Round Rock has earned one of the top 15 spots for best places to buy a house in America, according to Niche's 2021 Best Cities to Buy ranking. (Meagan Falcon/Patch)
ROUND ROCK, TX — Round Rock has earned one of the top 15 spots for best places to buy a house in America, according to Niche's 2021 Best Cities to Buy ranking.
The small-town in Central Texas was named 14th best city to buy a house in America. Other Texas cities that earned the top spots were The Woodlands (#2), Plano (#4) and Richardson (#7).
Round Rock has also earned 19th place in Best Cities to Raise a Family in America, 20th place in Cities with the Best Public Schools in America and 29th place in Best Cities to Live in America.
The rankings were determined by home values, property taxes, home ownership rates, housing costs, and real estate trends using data from the U.S. Census Bureau, FBI, CDC and other agencies, combined with reviews from people that live in the area.
The rankings consider a variety of topics to determine a town or city's standing, including affordability, local housing market, neighborhood diversity, local public schools and walkability, to name a few.
The median home value in Round Rock is $244,300, which is close to the national average that stands at $217,500.
Round Rock also earned high marks for its public schools, as well as its ranking for families, jobs and diversity options — all of which earned an A- or A+ ranking.
The city has earned one of the top 15 spots for best places to buy a house in America, according to Niche's 2021 Best Cities to Buy ranking. (Shutterstock).
The enclave's standing took a bit of a hit when it comes to housing, cost of living, outdoor activities, commute and nightlife, which earned a B- or B+ rating.
The lowest rating for the community in total was crime and safety, which earned a C+ rating. Based on crime statistics, the city has a high number of thefts (1,519) per 100,000 residents.
Burglaries, assaults, motor vehicle thefts and robberies were high for the city; however, rape and murder cases were low, according to Niche's research.
Nationally, Niche's research found that Overland Park, KS was the best place to buy a home in America, while The Woodlands, TX earned the second best spot.
New types of data to determine prospective buyers’ creditworthiness may increase homeownership opportunities for Black and Hispanic Americans. However, standards need to be developed for the use of such data—which come from sources outside traditional credit bureaus—to ensure equitable and responsible lending practices, experts said Thursday during a National Association of REALTORS® webinar on alternative credit scoring.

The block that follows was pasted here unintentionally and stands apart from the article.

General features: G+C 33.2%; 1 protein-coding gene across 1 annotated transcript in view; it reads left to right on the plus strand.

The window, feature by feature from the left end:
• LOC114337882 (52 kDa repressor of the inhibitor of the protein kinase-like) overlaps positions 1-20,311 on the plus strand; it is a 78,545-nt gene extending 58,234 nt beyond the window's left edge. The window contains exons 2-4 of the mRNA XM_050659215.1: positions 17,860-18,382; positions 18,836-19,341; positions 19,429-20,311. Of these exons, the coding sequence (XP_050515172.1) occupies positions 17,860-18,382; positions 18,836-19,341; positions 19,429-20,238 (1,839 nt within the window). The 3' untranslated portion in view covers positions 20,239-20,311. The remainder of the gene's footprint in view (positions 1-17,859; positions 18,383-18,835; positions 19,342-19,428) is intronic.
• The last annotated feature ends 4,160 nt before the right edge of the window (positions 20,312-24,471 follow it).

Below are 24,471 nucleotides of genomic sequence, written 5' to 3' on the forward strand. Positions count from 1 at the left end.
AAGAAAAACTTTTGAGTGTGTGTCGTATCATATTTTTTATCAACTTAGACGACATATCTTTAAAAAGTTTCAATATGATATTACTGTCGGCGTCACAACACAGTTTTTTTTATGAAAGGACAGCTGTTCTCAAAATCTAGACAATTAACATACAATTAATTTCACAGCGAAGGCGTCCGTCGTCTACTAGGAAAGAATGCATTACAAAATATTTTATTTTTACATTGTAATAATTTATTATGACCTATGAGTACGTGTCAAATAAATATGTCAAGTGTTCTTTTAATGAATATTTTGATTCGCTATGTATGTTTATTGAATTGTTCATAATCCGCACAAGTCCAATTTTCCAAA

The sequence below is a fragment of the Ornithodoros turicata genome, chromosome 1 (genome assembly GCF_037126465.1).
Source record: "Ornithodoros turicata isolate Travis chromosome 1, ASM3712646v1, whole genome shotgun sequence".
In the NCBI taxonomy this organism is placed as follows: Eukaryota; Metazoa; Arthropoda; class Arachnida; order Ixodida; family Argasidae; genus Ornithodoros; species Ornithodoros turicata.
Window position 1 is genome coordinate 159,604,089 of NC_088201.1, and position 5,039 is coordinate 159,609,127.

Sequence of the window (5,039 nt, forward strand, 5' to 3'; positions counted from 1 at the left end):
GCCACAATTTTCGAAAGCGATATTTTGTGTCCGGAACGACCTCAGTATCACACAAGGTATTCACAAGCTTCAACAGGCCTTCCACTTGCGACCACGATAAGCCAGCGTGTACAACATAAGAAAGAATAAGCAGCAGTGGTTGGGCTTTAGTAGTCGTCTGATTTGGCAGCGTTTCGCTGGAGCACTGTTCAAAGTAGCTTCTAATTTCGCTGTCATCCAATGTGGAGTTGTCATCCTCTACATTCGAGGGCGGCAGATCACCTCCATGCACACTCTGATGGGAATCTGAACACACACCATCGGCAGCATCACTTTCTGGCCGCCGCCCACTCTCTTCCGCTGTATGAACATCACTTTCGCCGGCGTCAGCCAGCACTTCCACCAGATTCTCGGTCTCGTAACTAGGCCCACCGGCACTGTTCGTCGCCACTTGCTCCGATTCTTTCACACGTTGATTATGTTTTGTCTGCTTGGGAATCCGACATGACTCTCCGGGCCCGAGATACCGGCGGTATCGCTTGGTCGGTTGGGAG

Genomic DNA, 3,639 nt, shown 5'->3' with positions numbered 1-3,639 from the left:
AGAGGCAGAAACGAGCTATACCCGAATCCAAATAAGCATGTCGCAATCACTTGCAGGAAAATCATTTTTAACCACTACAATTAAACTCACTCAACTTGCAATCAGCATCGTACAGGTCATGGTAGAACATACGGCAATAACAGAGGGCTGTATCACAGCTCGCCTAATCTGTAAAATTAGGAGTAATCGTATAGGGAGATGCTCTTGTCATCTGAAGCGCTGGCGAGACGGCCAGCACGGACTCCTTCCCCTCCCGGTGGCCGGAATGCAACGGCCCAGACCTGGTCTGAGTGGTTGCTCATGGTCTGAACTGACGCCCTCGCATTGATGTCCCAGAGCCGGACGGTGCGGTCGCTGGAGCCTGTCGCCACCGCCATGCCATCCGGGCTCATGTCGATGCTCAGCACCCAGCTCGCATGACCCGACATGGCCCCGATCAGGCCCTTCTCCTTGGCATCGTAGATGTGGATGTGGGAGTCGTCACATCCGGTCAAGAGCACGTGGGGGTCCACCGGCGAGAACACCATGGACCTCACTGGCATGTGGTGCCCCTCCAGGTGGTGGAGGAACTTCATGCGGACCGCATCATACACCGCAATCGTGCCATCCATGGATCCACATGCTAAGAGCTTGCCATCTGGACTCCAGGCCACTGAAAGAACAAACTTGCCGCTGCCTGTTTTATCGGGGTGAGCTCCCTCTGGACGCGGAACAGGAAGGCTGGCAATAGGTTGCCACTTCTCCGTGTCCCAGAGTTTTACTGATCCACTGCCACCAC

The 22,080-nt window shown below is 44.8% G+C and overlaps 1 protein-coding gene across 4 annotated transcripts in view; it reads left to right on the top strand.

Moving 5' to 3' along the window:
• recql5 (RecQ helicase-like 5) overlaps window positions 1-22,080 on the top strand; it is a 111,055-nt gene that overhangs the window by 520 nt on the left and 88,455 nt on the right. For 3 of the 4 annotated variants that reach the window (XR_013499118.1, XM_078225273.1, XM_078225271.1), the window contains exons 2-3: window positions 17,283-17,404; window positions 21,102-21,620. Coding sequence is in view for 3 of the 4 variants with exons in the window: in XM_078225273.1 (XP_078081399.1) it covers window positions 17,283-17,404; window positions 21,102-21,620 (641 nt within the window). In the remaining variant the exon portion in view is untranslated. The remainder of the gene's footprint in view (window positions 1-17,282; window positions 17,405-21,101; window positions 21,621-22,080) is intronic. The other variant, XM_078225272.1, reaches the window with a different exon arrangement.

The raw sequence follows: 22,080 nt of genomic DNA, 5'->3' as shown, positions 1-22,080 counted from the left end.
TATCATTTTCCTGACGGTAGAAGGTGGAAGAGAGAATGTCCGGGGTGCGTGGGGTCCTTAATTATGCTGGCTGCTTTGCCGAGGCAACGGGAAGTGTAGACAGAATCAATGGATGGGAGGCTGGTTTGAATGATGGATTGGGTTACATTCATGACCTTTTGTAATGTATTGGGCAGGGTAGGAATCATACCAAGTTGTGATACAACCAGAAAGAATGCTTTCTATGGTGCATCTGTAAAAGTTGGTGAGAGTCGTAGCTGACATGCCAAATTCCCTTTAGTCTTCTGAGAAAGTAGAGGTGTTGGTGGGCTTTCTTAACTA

Ann Schnare and Vanessa Perry, authors of the white paper “Tipping the SCALE: How Alternative Data in Credit Scoring Promote or Impede Fair Lending Goals,” said 21% of Black households and 19% of Hispanic households are considered “unscorable” because they don’t have access to traditional credit. Schnare and Perry suggested that three alternative data sets could help lenders determine “credit-invisible” consumers’ eligibility for loan products, including:
“Minorities are far more likely to be ‘unscorable’ or have relatively weak credit scores using traditional credit bureau data,” said Schnare, president of AB Schnare Associates, a consulting firm specializing in housing and mortgage finance. “Incorporating additional data into the credit evaluation process can open doors for many deserving borrowers and boost minority homeownership rates.” She added that some countries where credit agencies don’t exist are already using alternative data to shape lending practices.
But such data could be misused without legal safeguards, said Perry, professor of marketing, strategic management, and public policy at The George Washington University’s School of Business. “When we start looking at how and where people spend their money, those kinds of indicators can be proxies for race, gender, or neighborhood,” Perry said. “Some of the same issues can apply in the case of social media data. People are assigned a trustworthiness score based on who they associate with online, which is obviously problematic.”
Schnare said banking data likely is the most promising source of alternative data for credit scoring because it’s a more objective way to evaluate someone’s finances and requires the consumer’s approval, which offers a layer of privacy protection. No matter which source of data is used, though, any lending practices around alternative credit scoring should meet the standards of what Schnare and Perry call SCALE.
“The rise of big data greatly expands the options for credit scoring,” Perry noted. “However, predictability is not enough to justify the use of certain kinds of data. Their use must also be consistent with broader social and ethical values.”
NAR President Charlie Oppler said during the webinar that the association plans to use Schnare and Perry’s research to help shape its policy positions and inform its future advocacy efforts on credit scoring.
“A borrower’s credit report and credit score are the gateway to a mortgage,” Oppler said. “But for too long, inaccurate credit reporting methods have raised the cost to borrow while limiting access to mortgage credit for prospective borrowers, particularly those from minority populations and rural communities.”
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